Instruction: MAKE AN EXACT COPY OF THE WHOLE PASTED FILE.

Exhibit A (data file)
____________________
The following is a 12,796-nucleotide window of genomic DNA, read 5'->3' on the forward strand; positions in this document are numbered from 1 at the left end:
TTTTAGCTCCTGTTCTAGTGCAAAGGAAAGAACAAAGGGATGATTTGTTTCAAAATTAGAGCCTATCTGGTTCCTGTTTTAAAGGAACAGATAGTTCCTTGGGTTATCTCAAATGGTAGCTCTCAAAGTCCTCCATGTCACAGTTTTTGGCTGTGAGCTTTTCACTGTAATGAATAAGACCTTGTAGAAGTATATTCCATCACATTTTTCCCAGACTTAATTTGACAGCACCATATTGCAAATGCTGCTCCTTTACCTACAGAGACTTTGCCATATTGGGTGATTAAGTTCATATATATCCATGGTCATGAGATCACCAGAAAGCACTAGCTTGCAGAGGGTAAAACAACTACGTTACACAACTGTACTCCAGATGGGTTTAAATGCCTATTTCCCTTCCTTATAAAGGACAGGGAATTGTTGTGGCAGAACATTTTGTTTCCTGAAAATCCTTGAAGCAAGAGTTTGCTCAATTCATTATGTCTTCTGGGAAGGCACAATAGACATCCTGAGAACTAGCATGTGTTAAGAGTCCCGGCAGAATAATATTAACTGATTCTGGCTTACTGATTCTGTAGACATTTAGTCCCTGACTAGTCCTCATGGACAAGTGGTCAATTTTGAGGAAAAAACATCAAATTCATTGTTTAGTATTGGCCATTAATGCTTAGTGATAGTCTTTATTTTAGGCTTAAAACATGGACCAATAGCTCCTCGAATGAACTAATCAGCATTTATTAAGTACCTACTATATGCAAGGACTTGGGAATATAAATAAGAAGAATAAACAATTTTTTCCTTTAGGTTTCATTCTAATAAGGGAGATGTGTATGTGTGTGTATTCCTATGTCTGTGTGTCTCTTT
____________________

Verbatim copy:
The following is a 12,796-nucleotide window of genomic DNA, read 5'->3' on the forward strand; positions in this document are numbered from 1 at the left end:
TTTTAGCTCCTGTTCTAGTGCAAAGGAAAGAACAAAGGGATGATTTGTTTCAAAATTAGAGCCTATCTGGTTCCTGTTTTAAAGGAACAGATAGTTCCTTGGGTTATCTCAAATGGTAGCTCTCAAAGTCCTCCATGTCACAGTTTTTGGCTGTGAGCTTTTCACTGTAATGAATAAGACCTTGTAGAAGTATATTCCATCACATTTTTCCCAGACTTAATTTGACAGCACCATATTGCAAATGCTGCTCCTTTACCTACAGAGACTTTGCCATATTGGGTGATTAAGTTCATATATATCCATGGTCATGAGATCACCAGAAAGCACTAGCTTGCAGAGGGTAAAACAACTACGTTACACAACTGTACTCCAGATGGGTTTAAATGCCTATTTCCCTTCCTTATAAAGGACAGGGAATTGTTGTGGCAGAACATTTTGTTTCCTGAAAATCCTTGAAGCAAGAGTTTGCTCAATTCATTATGTCTTCTGGGAAGGCACAATAGACATCCTGAGAACTAGCATGTGTTAAGAGTCCCGGCAGAATAATATTAACTGATTCTGGCTTACTGATTCTGTAGACATTTAGTCCCTGACTAGTCCTCATGGACAAGTGGTCAATTTTGAGGAAAAAACATCAAATTCATTGTTTAGTATTGGCCATTAATGCTTAGTGATAGTCTTTATTTTAGGCTTAAAACATGGACCAATAGCTCCTCGAATGAACTAATCAGCATTTATTAAGTACCTACTATATGCAAGGACTTGGGAATATAAATAAGAAGAATAAACAATTTTTTCCTTTAGGTTTCATTCTAATAAGGGAGATGTGTATGTGTGTGTATTCCTATGTCTGTGTGTCTCTTT